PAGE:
Home Office puts forward plan to allow foreign labour into country for up to six months to meet needs.
Thousands of construction workers from abroad will allowed into the country for several months under Home Office plans disclosed this week.

The Home Office is consulting the construction industry and unions over this "working holiday" scheme, which is similar to those in the agricultural industry, where there is also a labour shortage.

Home Office minister Lord Rooker said at the launch of the consultation paper: "We are an open, trading nation and we need properly managed migration to ensure we have the people we need so that our economy can continue to flourish. The expansion of these schemes will help us meet recruitment gaps and demand for seasonal workers."

Construction minister Brian Wilson has written to Rooker saying the construction industry wishes to be involved in the consultation process.

A cross-departmental group was set up at the end of last year to consider which industries needed skilled immigrants.

A DTI spokesperson said department officials were on this group to ensure that the construction industry was fully represented in discussions.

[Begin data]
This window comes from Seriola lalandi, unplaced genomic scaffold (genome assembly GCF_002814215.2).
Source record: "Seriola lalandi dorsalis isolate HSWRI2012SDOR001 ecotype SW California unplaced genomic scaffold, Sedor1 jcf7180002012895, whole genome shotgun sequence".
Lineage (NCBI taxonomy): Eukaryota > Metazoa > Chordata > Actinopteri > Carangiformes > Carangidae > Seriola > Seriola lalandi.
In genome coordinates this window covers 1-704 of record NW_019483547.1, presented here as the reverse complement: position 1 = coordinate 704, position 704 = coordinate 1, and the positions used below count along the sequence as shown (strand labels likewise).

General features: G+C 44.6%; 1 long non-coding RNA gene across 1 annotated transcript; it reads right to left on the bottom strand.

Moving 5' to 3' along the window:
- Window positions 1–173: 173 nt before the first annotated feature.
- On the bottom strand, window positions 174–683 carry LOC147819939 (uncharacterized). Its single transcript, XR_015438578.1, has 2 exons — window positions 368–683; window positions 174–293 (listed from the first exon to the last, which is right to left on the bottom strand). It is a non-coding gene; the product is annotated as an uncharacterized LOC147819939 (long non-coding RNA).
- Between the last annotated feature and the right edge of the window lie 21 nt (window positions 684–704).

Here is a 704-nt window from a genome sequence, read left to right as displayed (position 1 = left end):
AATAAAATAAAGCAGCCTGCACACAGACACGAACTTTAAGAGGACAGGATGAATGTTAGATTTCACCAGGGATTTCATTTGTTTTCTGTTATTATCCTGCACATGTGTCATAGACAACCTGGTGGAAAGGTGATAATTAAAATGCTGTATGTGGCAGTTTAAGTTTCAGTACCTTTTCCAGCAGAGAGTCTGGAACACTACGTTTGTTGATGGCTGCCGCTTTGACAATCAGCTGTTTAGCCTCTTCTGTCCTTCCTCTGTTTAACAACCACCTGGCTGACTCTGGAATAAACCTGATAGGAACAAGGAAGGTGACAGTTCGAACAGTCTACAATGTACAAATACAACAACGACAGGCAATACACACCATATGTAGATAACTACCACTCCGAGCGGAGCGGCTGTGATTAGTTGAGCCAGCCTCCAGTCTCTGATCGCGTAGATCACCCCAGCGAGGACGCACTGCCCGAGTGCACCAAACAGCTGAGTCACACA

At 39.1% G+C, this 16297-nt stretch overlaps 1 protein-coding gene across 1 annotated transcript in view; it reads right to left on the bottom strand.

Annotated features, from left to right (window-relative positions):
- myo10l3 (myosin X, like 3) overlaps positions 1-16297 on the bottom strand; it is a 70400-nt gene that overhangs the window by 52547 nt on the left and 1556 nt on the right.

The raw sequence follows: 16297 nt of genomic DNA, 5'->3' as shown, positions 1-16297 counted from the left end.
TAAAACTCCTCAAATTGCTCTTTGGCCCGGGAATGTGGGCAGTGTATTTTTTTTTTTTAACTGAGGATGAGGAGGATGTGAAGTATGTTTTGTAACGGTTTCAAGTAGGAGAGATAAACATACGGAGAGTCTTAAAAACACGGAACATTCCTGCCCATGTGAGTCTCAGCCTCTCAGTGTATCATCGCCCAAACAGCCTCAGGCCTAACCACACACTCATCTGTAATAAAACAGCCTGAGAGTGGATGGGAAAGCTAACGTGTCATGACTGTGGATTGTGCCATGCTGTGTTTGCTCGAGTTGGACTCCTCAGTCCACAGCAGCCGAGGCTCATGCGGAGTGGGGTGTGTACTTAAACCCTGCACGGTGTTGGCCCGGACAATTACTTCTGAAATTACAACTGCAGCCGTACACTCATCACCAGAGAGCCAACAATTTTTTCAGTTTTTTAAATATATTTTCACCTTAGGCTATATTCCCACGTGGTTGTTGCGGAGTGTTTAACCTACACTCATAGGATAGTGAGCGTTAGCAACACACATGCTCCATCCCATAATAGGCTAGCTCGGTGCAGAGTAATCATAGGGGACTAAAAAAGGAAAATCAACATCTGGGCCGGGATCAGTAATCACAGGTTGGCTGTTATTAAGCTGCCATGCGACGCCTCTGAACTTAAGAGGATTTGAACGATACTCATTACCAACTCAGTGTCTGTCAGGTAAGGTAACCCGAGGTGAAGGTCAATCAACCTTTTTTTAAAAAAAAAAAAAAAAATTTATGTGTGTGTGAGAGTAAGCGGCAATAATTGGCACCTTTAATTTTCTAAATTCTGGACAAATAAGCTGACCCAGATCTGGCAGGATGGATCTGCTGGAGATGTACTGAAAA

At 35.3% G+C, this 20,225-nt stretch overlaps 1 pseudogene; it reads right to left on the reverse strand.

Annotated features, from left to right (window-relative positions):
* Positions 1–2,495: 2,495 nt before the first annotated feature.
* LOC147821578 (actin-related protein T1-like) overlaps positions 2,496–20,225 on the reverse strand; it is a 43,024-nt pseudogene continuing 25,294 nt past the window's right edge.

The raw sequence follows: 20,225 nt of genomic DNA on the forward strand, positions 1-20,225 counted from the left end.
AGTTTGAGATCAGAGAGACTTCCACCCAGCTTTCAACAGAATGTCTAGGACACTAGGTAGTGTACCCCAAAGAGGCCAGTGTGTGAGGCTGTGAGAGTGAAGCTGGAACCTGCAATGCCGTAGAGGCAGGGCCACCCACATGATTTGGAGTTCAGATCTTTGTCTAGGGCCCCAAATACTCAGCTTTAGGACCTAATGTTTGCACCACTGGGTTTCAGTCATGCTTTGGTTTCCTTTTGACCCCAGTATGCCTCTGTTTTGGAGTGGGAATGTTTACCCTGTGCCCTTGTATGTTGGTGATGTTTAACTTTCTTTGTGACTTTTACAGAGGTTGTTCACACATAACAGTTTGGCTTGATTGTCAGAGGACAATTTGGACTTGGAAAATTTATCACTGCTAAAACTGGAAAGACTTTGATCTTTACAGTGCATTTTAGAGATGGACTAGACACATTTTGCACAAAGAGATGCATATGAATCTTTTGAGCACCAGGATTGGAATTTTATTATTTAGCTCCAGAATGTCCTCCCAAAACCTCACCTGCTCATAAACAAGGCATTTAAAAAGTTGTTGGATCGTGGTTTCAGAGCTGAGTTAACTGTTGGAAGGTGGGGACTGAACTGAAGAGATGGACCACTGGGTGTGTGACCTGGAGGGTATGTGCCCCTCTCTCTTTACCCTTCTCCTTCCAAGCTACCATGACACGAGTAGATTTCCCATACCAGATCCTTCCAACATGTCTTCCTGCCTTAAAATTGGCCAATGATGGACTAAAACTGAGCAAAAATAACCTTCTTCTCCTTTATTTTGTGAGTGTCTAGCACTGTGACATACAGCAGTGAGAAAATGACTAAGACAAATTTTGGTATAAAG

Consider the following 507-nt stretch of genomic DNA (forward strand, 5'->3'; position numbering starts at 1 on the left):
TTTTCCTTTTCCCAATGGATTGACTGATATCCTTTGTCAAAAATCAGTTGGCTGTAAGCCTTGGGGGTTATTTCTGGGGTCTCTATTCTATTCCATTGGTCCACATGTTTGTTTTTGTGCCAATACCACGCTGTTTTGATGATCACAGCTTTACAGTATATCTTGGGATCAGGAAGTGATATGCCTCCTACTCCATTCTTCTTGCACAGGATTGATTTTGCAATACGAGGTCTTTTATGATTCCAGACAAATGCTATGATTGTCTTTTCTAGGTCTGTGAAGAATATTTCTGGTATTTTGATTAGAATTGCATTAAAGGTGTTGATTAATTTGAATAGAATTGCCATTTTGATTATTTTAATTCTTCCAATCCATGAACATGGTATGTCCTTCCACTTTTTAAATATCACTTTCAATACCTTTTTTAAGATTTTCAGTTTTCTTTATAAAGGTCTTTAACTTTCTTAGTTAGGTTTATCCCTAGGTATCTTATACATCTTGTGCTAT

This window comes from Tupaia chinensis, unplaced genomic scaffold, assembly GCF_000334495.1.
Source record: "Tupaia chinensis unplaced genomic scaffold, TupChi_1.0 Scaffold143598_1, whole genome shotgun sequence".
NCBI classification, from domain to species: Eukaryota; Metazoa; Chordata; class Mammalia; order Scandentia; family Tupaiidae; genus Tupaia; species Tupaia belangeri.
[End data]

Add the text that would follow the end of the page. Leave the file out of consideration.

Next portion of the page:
The officials on the panel are assessing what specific skill shortages need to be identified.

It is understood that under the Home Office plans a quota scheme will be introduced allowing immigrants to come into the country for up to six months. They will not have the right to bring dependants with them.

Rooker added: "Migrants have an enormous amount to offer our economy." The "working holiday" scheme at present only applies to Commonwealth citizens, enabling those aged 17-27 to come to the UK for two years.

  • Channel Tunnel Rail Link contractor VGC has hit back at allegations in the Sunday Mirror last weekend that it employed illegal immigrants on the rail project.

    Managing director Sean Fitzpatrick said the firm had conducted a full investigation and found the allegations to be untrue. He said: "We employ all of our workers based on Home Office guidance."